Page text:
Tokyo: Japan approved its biggest ever budget, as an improving economy and a sales tax hike in made room for more defence spending and the first step towards achieving a balanced budget.
Prime Minister Shinzo Abe's cabinet rubber-stamped a plan that will see the government spend 95.88 trillion yen ($922 billion) in the year from April 2014, up from 92.61 trillion yen the previous year.
The figure is the largest in Japan's history due to changes in accounting rules and a sales tax hike, which will rise from five per cent to eight on April 1.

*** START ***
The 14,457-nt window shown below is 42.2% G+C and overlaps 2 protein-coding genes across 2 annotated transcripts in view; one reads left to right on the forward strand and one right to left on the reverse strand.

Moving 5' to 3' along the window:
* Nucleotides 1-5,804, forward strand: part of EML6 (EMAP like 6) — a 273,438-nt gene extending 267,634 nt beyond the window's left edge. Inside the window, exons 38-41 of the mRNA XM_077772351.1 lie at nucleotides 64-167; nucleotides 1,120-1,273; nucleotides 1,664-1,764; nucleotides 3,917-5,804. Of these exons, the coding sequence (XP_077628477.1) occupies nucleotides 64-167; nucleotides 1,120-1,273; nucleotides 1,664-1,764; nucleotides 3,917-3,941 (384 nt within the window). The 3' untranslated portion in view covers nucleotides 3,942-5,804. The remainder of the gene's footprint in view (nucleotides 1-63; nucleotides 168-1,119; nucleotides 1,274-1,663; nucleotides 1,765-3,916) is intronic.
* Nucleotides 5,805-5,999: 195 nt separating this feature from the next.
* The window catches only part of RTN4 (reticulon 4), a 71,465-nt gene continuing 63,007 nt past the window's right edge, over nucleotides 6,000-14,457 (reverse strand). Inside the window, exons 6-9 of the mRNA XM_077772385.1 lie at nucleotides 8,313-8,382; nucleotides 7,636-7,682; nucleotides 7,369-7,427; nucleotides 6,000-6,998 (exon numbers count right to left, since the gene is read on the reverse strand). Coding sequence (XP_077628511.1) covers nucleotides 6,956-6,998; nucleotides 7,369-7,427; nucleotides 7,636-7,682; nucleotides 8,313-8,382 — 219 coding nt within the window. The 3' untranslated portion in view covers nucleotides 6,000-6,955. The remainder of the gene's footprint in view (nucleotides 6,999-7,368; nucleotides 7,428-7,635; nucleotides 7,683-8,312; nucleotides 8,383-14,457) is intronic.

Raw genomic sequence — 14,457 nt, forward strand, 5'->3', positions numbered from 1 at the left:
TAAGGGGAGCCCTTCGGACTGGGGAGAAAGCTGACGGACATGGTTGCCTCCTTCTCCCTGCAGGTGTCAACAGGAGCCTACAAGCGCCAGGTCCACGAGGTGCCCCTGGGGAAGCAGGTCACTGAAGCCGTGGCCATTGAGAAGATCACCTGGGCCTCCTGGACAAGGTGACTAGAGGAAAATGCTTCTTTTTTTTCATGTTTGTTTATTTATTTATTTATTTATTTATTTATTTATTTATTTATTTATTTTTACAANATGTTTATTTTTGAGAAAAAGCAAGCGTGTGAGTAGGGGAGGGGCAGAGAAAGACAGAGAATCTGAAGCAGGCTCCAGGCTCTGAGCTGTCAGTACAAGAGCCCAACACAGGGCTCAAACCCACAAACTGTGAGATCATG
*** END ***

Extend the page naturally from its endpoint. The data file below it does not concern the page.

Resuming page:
The lion's share of the extra revenue is ear-marked for spending on snow-balling medical fees and other social welfare costs.
The government's official policy is that Japan's primary balance should be in surplus by 2020, although most analysts expect that target to be missed.
The bulk of the increase reflects salary hikes, with just 0.8 per cent set aside for new fighter jets, drones and a new amphibious unit.
Until last year, Japan's military budget had been shrinking for a decade, in contrast with China's, which has seen double digit rises most years over the same period.
But that did not stop Beijing lashing out at the plans when they were announced last week, with a spokesman saying they “must cause concern to neighboring countries in Asia”.